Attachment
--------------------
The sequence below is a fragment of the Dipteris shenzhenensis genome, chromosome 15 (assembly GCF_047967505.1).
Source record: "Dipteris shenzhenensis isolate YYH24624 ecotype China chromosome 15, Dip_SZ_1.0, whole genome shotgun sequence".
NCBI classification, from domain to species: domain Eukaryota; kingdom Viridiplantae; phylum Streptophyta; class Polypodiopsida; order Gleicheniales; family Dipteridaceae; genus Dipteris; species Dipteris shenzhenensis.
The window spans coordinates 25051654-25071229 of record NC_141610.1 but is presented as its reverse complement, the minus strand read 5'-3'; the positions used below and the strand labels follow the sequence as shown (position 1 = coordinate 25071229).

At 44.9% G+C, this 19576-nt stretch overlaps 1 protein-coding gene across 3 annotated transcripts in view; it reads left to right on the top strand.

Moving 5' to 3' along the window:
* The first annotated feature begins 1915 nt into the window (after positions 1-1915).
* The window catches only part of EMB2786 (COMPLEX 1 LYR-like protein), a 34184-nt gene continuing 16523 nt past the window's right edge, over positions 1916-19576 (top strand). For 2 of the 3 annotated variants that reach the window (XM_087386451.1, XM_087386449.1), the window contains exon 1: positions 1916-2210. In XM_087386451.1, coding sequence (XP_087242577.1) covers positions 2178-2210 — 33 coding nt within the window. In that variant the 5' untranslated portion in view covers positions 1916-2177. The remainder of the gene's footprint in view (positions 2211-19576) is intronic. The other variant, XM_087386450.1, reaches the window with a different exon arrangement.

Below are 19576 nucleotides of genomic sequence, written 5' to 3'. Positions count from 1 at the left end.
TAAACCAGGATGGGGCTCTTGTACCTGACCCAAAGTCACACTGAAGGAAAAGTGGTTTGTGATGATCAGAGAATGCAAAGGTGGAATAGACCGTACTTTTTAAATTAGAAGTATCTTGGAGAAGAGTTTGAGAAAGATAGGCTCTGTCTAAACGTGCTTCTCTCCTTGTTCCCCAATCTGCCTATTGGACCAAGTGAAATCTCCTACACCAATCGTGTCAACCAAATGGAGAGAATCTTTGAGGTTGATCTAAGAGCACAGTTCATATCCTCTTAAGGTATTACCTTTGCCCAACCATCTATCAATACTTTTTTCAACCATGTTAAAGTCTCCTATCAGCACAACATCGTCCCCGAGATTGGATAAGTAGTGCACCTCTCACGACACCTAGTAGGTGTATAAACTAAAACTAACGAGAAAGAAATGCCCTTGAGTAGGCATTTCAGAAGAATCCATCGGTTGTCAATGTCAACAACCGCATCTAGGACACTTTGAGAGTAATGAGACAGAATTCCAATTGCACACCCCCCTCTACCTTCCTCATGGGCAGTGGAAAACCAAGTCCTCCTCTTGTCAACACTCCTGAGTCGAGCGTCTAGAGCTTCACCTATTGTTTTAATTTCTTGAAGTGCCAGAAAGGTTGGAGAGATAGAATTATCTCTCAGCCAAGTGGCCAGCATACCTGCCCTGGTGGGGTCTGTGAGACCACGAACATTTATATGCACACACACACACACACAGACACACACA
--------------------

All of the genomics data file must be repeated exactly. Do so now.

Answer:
The sequence below is a fragment of the Dipteris shenzhenensis genome, chromosome 15 (assembly GCF_047967505.1).
Source record: "Dipteris shenzhenensis isolate YYH24624 ecotype China chromosome 15, Dip_SZ_1.0, whole genome shotgun sequence".
NCBI classification, from domain to species: domain Eukaryota; kingdom Viridiplantae; phylum Streptophyta; class Polypodiopsida; order Gleicheniales; family Dipteridaceae; genus Dipteris; species Dipteris shenzhenensis.
The window spans coordinates 25051654-25071229 of record NC_141610.1 but is presented as its reverse complement, the minus strand read 5'-3'; the positions used below and the strand labels follow the sequence as shown (position 1 = coordinate 25071229).

At 44.9% G+C, this 19576-nt stretch overlaps 1 protein-coding gene across 3 annotated transcripts in view; it reads left to right on the top strand.

Moving 5' to 3' along the window:
* The first annotated feature begins 1915 nt into the window (after positions 1-1915).
* The window catches only part of EMB2786 (COMPLEX 1 LYR-like protein), a 34184-nt gene continuing 16523 nt past the window's right edge, over positions 1916-19576 (top strand). For 2 of the 3 annotated variants that reach the window (XM_087386451.1, XM_087386449.1), the window contains exon 1: positions 1916-2210. In XM_087386451.1, coding sequence (XP_087242577.1) covers positions 2178-2210 — 33 coding nt within the window. In that variant the 5' untranslated portion in view covers positions 1916-2177. The remainder of the gene's footprint in view (positions 2211-19576) is intronic. The other variant, XM_087386450.1, reaches the window with a different exon arrangement.

Below are 19576 nucleotides of genomic sequence, written 5' to 3'. Positions count from 1 at the left end.
TAAACCAGGATGGGGCTCTTGTACCTGACCCAAAGTCACACTGAAGGAAAAGTGGTTTGTGATGATCAGAGAATGCAAAGGTGGAATAGACCGTACTTTTTAAATTAGAAGTATCTTGGAGAAGAGTTTGAGAAAGATAGGCTCTGTCTAAACGTGCTTCTCTCCTTGTTCCCCAATCTGCCTATTGGACCAAGTGAAATCTCCTACACCAATCGTGTCAACCAAATGGAGAGAATCTTTGAGGTTGATCTAAGAGCACAGTTCATATCCTCTTAAGGTATTACCTTTGCCCAACCATCTATCAATACTTTTTTCAACCATGTTAAAGTCTCCTATCAGCACAACATCGTCCCCGAGATTGGATAAGTAGTGCACCTCTCACGACACCTAGTAGGTGTATAAACTAAAACTAACGAGAAAGAAATGCCCTTGAGTAGGCATTTCAGAAGAATCCATCGGTTGTCAATGTCAACAACCGCATCTAGGACACTTTGAGAGTAATGAGACAGAATTCCAATTGCACACCCCCCTCTACCTTCCTCATGGGCAGTGGAAAACCAAGTCCTCCTCTTGTCAACACTCCTGAGTCGAGCGTCTAGAGCTTCACCTATTGTTTTAATTTCTTGAAGTGCCAGAAAGGTTGGAGAGATAGAATTATCTCTCAGCCAAGTGGCCAGCATACCTGCCCTGGTGGGGTCTGTGAGACCACGAACATTTATATGCACACACACACACACACAGACACACACA